Protect Mom’s Money

Here is a not untypical situation where Mom needs care and even though Medicaid will soon be needed, some funds can  be moved to family.

In our example, Mom is 83 years old and suffering from dementia.  She has 2 daughters, one of which is married, the other divorced.  The daughters have finally convinced Mom that she will be happier, safer, and better cared for in an assisted living facility.  Mom agrees to move in.

The daughters now need to liquidate Mom’s modest house and her car.  An estate sale ensues to dispose of the unneeded contents of the house.  When all is liquidated, and Mom’s first month is paid for, she retains about $110,000 in her bank account.

If Mom spends down to Medicaid impoverishment, and is left with just $2000 of assets, the daughters will end up paying for Mom’s funeral at death.  This is due to the requirement that any life insurance paying more than $1500 at death be “cashed in” and spent to qualify for Medicaid.

However, Mom can put up to $15,000 (varies by state) into an irrevocable burial trust (IBT).  These accounts are allowed by Medicaid, there is no 5 year look-back on transfers to an IBT, and the money earns interest until the date of Mom’s death.  At that time, the funds are available, by wire transfer, to pay for funeral costs immediately, even before the death certificate has been printed.  By comparison, life insurance proceeds are usually not received until 5 weeks or more after death, commonly causing someone to put up a credit card at the funeral home for at least partial payment.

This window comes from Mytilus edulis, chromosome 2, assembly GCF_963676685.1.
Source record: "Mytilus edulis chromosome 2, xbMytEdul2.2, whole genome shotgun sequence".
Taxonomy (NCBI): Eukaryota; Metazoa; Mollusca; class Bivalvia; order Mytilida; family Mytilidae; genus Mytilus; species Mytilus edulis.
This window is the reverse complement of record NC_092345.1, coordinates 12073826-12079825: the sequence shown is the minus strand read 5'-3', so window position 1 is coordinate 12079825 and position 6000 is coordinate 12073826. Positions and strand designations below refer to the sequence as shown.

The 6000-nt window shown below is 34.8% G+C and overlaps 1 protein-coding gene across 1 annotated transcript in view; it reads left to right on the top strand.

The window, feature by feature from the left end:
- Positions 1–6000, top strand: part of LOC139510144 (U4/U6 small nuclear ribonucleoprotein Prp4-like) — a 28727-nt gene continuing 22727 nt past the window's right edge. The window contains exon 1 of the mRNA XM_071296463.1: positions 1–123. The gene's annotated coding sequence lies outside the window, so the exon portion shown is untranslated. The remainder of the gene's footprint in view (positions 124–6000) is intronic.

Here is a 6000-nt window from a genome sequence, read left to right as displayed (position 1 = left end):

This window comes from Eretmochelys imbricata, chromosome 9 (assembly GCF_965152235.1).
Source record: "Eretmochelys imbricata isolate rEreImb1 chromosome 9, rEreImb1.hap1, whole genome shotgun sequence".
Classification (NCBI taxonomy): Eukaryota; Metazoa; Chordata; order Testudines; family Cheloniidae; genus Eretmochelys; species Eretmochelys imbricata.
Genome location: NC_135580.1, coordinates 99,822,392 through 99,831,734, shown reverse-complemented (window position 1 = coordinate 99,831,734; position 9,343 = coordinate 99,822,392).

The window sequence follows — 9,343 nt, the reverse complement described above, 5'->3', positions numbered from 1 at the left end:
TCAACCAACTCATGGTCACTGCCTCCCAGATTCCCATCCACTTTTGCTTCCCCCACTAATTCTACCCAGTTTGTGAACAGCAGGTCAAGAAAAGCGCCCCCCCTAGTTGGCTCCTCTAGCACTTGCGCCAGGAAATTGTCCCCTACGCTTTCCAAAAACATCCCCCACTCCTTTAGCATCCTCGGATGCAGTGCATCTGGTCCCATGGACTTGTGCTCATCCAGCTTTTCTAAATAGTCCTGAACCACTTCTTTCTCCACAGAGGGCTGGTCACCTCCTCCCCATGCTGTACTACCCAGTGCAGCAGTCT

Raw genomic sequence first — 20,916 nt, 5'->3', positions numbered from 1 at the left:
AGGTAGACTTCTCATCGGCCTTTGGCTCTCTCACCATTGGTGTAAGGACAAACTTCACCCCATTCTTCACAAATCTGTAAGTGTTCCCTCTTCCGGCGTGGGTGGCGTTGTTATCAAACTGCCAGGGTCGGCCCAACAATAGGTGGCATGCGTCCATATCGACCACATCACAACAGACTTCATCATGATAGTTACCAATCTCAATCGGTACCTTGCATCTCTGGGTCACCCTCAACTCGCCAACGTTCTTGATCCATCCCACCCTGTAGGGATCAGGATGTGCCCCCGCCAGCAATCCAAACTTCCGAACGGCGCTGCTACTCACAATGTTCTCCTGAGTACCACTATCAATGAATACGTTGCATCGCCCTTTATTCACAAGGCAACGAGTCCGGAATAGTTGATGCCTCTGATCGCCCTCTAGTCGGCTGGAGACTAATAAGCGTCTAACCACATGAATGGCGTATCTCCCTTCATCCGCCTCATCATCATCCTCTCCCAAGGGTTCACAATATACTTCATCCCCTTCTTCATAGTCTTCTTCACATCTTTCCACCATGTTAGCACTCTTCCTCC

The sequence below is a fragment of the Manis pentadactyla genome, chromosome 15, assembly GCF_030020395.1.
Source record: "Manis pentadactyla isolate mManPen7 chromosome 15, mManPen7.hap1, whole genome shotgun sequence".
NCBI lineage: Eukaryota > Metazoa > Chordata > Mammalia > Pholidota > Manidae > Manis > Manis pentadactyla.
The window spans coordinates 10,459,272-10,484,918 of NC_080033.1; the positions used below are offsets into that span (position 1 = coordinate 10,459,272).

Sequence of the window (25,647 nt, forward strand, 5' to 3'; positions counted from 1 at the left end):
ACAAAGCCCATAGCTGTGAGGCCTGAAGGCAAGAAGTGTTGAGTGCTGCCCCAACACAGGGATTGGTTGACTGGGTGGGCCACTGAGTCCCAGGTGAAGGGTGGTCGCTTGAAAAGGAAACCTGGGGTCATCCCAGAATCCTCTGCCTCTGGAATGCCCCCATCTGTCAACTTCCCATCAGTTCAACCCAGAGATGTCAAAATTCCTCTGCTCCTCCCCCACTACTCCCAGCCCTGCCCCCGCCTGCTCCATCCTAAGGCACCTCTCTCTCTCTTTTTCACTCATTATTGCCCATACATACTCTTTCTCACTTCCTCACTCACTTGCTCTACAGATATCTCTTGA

In addition, in many states, Mom can also fund irrevocable funeral spaces trusts for up to $15,000 for each of her children and spouses thereof.  The funds will be immediately available for their funeral costs at death, and in the meantime are protected from any creditors, nursing facilities, lawsuits, etc., as they are outside the estate of the beneficiary of such trust.  The money is truly protected.

For those of you who thought that all Mom’s money would be spent on her Long Term Care costs, now you know that some funds can be left to family.  Of course, preparing for LTC while healthy with a LTC insurance policy is the least expensive way to deal with the care that the Health and Human Services government agency says will be needed by 70% of us.  But for those who did not prepare, options exist.  For more information visit

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